The Effects of BMI and Psychosocial Stress on Inflammation in College Students Public Deposited

Downloadable Content

Download PDF
Last Modified
  • February 26, 2019
  • Owens, Caroline
    • Affiliation: College of Arts and Sciences, Department of Anthropology
  • Objectives: To characterize experiences with stress reported by undergraduate and graduate students and to investigate associations between levels of psychosocial stress, BMI, and C-reactive protein (CRP) levels among this population.Methods: For this study, a total of 98 undergraduate, graduate, or professional students participated through convenience sampling at flu-shot clinics held by the university during the fall semesters. Participants provided perceived stress scores (n=75), a free list of five sources of daily stress, and a blood spot for CRP levels. BMI was calculated as weight (kg)/ height (m2) from measures of height and weight. Levels of psychosocial stress and BMI were examined in relation to CRP using linear regression analysis. Sources of stress were coded and examined in relation to sex and levels of perceived stress. Results: There were no differences in mean levels of perceived stress between men and women in our study. Several codes emerged as prevalent sources of stress among the overall sample, including: school, relationships, time management, health and wellness, and the future. Different frequencies of sources of stress emerged when stratified by sex and by PSS-10 categorization. There were statistically significant differences in mean CRP between male and female students in our study. There were no associations found between CRP and PSS or BMI in men; however, the association between CRP and BMI in women was statistically significant. Conclusion: This cross-sectional study utilized mixed-methods analysis in order to examine differential levels and sources of stress among college students. Additionally, this study demonstrated a significant association between BMI and CRP in female students. Future research should consider a longitudinal design over the course of the college experience, and may incorporate more qualitative methods when examining students’ experiences with stress.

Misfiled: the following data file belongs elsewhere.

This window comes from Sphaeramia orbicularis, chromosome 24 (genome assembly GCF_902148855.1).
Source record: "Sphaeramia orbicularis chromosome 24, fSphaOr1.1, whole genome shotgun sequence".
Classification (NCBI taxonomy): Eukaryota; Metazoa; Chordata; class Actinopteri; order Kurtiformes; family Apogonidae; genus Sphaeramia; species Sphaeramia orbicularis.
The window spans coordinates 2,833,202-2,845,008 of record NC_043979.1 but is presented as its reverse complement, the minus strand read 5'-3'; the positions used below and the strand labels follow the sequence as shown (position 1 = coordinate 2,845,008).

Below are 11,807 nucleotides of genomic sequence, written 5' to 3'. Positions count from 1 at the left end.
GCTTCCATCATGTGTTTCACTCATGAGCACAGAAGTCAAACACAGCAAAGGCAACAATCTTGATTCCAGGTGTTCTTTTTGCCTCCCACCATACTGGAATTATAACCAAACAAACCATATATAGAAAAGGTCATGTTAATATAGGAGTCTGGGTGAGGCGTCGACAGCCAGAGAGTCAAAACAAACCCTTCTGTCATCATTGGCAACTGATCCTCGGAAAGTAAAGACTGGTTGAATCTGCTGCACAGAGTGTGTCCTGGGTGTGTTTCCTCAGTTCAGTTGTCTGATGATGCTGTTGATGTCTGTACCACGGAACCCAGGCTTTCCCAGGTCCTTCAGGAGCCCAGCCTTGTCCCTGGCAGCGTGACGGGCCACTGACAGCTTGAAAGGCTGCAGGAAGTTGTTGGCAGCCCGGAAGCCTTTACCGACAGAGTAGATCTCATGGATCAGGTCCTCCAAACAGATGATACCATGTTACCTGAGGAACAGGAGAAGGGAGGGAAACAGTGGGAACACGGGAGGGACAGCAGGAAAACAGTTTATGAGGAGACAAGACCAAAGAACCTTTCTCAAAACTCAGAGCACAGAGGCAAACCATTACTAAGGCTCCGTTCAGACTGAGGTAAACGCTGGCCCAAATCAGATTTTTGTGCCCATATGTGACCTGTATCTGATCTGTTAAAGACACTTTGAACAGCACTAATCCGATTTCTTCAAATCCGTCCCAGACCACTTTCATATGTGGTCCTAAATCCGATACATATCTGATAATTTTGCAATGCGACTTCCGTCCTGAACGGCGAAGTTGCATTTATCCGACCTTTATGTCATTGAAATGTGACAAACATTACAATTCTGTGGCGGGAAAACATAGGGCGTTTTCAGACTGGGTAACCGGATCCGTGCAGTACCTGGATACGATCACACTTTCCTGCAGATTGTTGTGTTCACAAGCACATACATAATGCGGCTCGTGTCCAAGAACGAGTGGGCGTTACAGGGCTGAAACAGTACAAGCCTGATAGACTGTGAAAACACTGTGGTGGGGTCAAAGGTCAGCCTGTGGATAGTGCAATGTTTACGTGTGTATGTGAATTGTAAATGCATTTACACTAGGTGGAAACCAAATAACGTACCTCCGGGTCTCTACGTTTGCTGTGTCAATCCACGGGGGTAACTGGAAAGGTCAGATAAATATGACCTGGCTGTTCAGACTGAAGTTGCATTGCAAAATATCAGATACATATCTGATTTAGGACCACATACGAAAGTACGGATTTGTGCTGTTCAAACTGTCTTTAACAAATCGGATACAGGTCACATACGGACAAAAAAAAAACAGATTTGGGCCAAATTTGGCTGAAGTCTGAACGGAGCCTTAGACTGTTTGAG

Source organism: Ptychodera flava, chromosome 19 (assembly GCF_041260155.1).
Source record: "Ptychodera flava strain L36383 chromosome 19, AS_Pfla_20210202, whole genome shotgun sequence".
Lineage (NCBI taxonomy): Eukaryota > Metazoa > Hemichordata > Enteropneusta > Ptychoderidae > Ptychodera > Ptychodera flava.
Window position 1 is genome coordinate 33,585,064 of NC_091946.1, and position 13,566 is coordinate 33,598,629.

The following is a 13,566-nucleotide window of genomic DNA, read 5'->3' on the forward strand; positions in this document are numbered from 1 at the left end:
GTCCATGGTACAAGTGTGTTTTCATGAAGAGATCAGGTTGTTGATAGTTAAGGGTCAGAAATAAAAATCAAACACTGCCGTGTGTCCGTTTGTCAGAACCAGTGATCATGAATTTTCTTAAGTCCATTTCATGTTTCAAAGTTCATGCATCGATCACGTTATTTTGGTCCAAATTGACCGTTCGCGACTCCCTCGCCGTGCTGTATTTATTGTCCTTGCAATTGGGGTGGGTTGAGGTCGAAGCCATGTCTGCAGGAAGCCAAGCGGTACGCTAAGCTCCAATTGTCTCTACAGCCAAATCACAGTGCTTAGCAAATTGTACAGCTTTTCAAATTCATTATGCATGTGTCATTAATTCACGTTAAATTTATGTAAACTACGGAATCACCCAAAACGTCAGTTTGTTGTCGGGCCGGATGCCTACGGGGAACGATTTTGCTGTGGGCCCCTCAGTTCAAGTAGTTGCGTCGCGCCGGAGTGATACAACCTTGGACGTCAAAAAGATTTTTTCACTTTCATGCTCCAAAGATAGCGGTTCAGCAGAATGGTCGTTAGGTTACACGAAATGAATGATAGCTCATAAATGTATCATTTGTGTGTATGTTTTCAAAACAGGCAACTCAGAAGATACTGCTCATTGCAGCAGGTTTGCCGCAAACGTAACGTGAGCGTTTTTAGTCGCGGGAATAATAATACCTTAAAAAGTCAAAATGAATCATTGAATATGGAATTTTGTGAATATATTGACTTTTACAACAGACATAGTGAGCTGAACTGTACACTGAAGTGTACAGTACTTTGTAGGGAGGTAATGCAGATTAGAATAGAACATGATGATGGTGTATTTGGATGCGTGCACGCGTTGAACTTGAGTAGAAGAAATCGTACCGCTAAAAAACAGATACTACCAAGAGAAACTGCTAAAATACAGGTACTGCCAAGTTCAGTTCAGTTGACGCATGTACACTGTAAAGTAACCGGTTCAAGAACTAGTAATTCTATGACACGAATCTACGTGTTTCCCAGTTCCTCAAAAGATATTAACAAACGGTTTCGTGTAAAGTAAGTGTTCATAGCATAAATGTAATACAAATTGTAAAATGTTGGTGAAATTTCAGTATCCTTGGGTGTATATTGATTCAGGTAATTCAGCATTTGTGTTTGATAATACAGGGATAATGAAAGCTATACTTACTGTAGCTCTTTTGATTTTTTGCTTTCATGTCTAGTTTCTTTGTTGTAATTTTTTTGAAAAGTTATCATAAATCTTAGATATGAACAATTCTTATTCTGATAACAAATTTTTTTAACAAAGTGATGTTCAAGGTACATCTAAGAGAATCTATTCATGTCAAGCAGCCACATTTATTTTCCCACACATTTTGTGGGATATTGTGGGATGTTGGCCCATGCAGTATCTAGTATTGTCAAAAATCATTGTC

Date of publication
Resource type
Rights statement
  • In Copyright
  • Funding: Tom and Elizabeth Long Excellence Fund for Honors
  • Sorensen, Mark
  • Bachelor of Arts
Academic concentration
  • Anthropology
Honors level
  • Honors
Degree granting institution
  • University of North Carolina at Chapel Hill
Graduation year
  • 2018
  • English

This work has no parents.